Warts are growths on the skin that occur in response to a viral infection.
Warts come from the human papilloma virus, or from one of its 48 different subtypes, and enter the skin by direct contact. They thrive in moist environments but can occur anywhere.
Once on the skin these viruses develop into nodules, usually gray-colored, benign protuberances that are highly contagious and easily spread by skin contact. Some warts will disappear over time if the immune system recognizes it as a virus and produces an antibody, but this is very rare. Warts are most effectively treated and removed by dermatologists.
Warts are found in multiples, do not bleed or itch, and with the exception of the plantar wart on the foot, do not cause pain. They are most commonly found on the fingers, hands, and soles of the feet. On the hands they are pale with a roughened appearance. Skin lines tend to go around them rather than through them. On the neck and face, warts tend to be small and smooth, while the painful plantar wart found on the ball or heel of the foot has the roughened look of a callus.
Children and teenagers are usually affected by warts because their still-developing immune system does not recognize or fight the wart virus. This changes as they age. The best precaution against plantar warts is not to go barefoot in locker rooms, poolside, or in hotels. The seemingly skimpy protection offered by wearing flip-flops or other sandals is actually all that's needed because it keeps the skin away from the wart virus.
Types Of Warts
Common warts have a raised, rough surface and can appear anywhere on your body but most often on your hands.
Flat warts, smaller and smoother, appear in clusters on the backs of your hands, face or legs.
Plantar warts appear on the plantar, or bottom surface, of your foot. They are flat, resemble calluses and are often painful.
Filiform warts form long, finger-like profileions around your eyelids, face and neck.
Periungual warts occur mostly in nail biters and cuticle pickers and appear under and around the fingernails.
Genital warts appear on your perineum, genitalia and anus.
You may be prone to warts if you take a medication to suppress your immune system following a liver or kidney transplant operation or for treatment of some other disorder. Long-term steroid use also makes you susceptible.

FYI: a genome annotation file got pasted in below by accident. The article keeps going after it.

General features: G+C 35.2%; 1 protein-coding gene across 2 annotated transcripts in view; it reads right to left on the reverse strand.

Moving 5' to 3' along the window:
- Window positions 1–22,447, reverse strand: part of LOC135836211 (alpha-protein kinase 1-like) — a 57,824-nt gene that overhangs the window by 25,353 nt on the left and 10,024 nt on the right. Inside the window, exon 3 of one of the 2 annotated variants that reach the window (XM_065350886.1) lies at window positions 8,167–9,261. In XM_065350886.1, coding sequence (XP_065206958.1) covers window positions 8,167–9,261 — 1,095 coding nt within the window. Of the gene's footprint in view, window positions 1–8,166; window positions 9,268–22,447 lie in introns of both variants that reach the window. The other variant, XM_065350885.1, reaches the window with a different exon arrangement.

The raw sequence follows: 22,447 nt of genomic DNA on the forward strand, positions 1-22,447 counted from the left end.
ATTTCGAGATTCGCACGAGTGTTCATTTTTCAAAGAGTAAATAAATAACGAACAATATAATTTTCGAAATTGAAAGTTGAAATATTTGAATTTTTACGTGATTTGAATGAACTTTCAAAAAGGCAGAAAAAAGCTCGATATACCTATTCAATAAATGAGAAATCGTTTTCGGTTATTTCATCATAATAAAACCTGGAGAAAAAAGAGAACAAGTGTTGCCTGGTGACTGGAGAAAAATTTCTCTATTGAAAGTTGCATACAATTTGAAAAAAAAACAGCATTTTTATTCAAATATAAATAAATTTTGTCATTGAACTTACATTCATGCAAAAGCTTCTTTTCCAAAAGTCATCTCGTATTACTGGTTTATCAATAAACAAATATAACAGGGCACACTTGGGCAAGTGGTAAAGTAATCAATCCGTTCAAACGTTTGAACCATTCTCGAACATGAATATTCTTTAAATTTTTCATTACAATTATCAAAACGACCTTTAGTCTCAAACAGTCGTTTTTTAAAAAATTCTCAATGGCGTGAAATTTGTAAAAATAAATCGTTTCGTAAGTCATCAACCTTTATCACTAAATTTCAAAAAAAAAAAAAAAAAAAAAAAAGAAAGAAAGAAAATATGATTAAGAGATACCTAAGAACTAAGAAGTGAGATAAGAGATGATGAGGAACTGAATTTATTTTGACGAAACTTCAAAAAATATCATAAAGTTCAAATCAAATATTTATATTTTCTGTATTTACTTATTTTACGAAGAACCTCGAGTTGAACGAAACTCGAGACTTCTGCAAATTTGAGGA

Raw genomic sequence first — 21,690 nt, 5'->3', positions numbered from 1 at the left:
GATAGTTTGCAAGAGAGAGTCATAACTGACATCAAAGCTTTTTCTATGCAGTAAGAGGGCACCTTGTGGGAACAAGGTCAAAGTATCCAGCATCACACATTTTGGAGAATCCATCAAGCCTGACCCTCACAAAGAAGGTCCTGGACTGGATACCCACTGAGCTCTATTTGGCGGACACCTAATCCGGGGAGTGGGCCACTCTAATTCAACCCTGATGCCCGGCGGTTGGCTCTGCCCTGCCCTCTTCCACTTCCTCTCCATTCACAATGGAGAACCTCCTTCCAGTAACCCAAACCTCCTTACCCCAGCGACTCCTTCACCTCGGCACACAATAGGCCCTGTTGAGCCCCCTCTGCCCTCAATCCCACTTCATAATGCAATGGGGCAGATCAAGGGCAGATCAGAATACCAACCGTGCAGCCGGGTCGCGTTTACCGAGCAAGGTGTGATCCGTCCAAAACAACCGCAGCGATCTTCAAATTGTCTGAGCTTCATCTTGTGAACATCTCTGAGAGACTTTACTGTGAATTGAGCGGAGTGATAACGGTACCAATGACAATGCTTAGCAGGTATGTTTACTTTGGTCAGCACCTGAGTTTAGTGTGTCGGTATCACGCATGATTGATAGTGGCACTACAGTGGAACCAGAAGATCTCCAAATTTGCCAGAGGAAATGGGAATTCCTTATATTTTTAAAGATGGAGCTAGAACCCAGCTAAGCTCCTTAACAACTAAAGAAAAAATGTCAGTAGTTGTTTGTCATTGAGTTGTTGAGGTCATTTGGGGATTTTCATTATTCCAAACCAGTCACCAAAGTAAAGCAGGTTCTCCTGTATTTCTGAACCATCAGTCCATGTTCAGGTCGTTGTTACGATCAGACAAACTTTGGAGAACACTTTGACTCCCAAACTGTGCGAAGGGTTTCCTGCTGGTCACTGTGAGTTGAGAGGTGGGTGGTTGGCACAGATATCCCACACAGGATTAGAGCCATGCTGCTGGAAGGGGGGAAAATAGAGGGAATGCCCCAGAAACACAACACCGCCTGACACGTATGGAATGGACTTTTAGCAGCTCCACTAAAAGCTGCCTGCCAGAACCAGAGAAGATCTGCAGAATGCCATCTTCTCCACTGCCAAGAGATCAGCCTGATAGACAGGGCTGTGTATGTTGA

You can acquire warts through person-to-person contact and indirectly from such places as a public shower floor or handling money.
Warts can spread from one area of your body to another, on adjacent fingers of an infected hand, for example. Genital warts are usually transmitted by sexual contact. Usually, warts are acquired and spread through breaks in your skin.
The incubation period (the time from initial infection until the wart appears) is about three months – but warts can lie dormant for years.
Each person's immune system responds to warts differently, and each type of wart behaves differently.
For some people, warts disappear on their own; these people may develop life-long immunity. Or, you may get warts that multiply rapidly and even reappear after treatment. To keep a wart from growing back after treatment, your immune system must respond to the virus and rid your body of the infection.
Some common treatments:
Topical medications are available in over-the-counter preparations. They contain salicylic acid that peels of infected skin.
Liquid nitrogen freezes off warts. It is effective but your doctor may need to repeat this treatment every two to four weeks.
Electrodesiccation with curettage (scraping) surgically removes the wart. It may leave a scar. With plantar warts, especially, the scar may be as painful as the wart.
Lasers surgically vaporize wart tissue.
How do you know this is a wart and not a corn, callus or a mole?
What type of treatment do you recommend?
Which treatment is least likely to leave a scar?
Will treatment need to be repeated?
Does the immune system play a big role in getting rid of the virus?
Are there any home treatments that can be used as an alternative?
Could warts spread to the genital area from washing clothes or infected hands?
What measures need to be taken at home to prevent spreading the virus?